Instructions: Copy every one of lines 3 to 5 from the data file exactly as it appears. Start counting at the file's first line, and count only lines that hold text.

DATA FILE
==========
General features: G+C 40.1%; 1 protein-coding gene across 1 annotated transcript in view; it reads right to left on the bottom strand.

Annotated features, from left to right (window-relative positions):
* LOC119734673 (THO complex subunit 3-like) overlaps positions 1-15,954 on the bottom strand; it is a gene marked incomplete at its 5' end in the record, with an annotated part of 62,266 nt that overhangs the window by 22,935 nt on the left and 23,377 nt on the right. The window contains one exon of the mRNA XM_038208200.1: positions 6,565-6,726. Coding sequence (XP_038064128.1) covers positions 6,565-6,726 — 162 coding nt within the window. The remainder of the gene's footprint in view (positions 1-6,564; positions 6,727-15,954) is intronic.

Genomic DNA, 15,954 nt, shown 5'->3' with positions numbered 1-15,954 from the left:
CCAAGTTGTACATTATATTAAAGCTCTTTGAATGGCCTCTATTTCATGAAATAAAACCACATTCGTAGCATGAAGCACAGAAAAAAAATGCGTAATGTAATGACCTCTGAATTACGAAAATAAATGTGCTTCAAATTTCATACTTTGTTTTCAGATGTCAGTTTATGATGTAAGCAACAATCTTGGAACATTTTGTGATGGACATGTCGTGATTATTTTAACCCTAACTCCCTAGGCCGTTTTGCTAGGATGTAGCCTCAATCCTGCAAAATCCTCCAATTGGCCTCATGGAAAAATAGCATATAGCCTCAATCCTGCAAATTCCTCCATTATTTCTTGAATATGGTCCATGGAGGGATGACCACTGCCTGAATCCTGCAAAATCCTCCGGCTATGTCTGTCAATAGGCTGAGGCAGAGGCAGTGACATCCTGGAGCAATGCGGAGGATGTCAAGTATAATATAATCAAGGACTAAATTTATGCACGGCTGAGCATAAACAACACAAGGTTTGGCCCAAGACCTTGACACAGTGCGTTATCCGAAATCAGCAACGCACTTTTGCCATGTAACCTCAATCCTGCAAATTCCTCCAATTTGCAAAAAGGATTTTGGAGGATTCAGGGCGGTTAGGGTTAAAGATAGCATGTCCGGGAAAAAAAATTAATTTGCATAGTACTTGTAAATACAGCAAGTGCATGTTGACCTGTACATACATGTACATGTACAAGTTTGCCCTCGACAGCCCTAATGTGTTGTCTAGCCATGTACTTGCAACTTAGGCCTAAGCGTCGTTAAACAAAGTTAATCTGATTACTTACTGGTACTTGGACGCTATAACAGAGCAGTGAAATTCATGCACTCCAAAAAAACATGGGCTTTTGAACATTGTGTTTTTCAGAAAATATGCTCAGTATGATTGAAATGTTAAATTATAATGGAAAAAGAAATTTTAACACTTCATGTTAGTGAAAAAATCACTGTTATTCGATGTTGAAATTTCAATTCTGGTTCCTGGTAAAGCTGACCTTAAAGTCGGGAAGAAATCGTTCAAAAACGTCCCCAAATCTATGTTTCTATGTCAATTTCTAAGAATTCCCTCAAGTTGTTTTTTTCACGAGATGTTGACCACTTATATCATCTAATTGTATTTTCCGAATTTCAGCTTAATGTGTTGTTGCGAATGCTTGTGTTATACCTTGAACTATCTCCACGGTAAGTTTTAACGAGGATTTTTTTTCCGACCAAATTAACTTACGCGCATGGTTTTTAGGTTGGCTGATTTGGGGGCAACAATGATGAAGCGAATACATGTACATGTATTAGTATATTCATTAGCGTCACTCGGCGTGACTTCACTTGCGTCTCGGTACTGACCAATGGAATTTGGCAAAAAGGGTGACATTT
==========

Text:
* LOC119734673 (THO complex subunit 3-like) overlaps positions 1-15,954 on the bottom strand; it is a gene marked incomplete at its 5' end in the record, with an annotated part of 62,266 nt that overhangs the window by 22,935 nt on the left and 23,377 nt on the right. The window contains one exon of the mRNA XM_038208200.1: positions 6,565-6,726. Coding sequence (XP_038064128.1) covers positions 6,565-6,726 — 162 coding nt within the window. The remainder of the gene's footprint in view (positions 1-6,564; positions 6,727-15,954) is intronic.

Genomic DNA, 15,954 nt, shown 5'->3' with positions numbered 1-15,954 from the left:
CCAAGTTGTACATTATATTAAAGCTCTTTGAATGGCCTCTATTTCATGAAATAAAACCACATTCGTAGCATGAAGCACAGAAAAAAAATGCGTAATGTAATGACCTCTGAATTACGAAAATAAATGTGCTTCAAATTTCATACTTTGTTTTCAGATGTCAGTTTATGATGTAAGCAACAATCTTGGAACATTTTGTGATGGACATGTCGTGATTATTTTAACCCTAACTCCCTAGGCCGTTTTGCTAGGATGTAGCCTCAATCCTGCAAAATCCTCCAATTGGCCTCATGGAAAAATAGCATATAGCCTCAATCCTGCAAATTCCTCCATTATTTCTTGAATATGGTCCATGGAGGGATGACCACTGCCTGAATCCTGCAAAATCCTCCGGCTATGTCTGTCAATAGGCTGAGGCAGAGGCAGTGACATCCTGGAGCAATGCGGAGGATGTCAAGTATAATATAATCAAGGACTAAATTTATGCACGGCTGAGCATAAACAACACAAGGTTTGGCCCAAGACCTTGACACAGTGCGTTATCCGAAATCAGCAACGCACTTTTGCCATGTAACCTCAATCCTGCAAATTCCTCCAATTTGCAAAAAGGATTTTGGAGGATTCAGGGCGGTTAGGGTTAAAGATAGCATGTCCGGGAAAAAAAATTAATTTGCATAGTACTTGTAAATACAGCAAGTGCATGTTGACCTGTACATACATGTACATGTACAAGTTTGCCCTCGACAGCCCTAATGTGTTGTCTAGCCATGTACTTGCAACTTAGGCCTAAGCGTCGTTAAACAAAGTTAATCTGATTACTTACTGGTACTTGGACGCTATAACAGAGCAGTGAAATTCATGCACTCCAAAAAAACATGGGCTTTTGAACATTGTGTTTTTCAGAAAATATGCTCAGTATGATTGAAATGTTAAATTATAATGGAAAAAGAAATTTTAACACTTCATGTTAGTGAAAAAATCACTGTTATTCGATGTTGAAATTTCAATTCTGGTTCCTGGTAAAGCTGACCTTAAAGTCGGGAAGAAATCGTTCAAAAACGTCCCCAAATCTATGTTTCTATGTCAATTTCTAAGAATTCCCTCAAGTTGTTTTTTTCACGAGATGTTGACCACTTATATCATCTAATTGTATTTTCCGAATTTCAGCTTAATGTGTTGTTGCGAATGCTTGTGTTATACCTTGAACTATCTCCACGGTAAGTTTTAACGAGGATTTTTTTTCCGACCAAATTAACTTACGCGCATGGTTTTTAGGTTGGCTGATTTGGGGGCAACAATGATGAAGCGAATACATGTACATGTATTAGTATATTCATTAGCGTCACTCGGCGTGACTTCACTTGCGTCTCGGTACTGACCAATGGAATTTGGCAAAAAGGGTGACATTT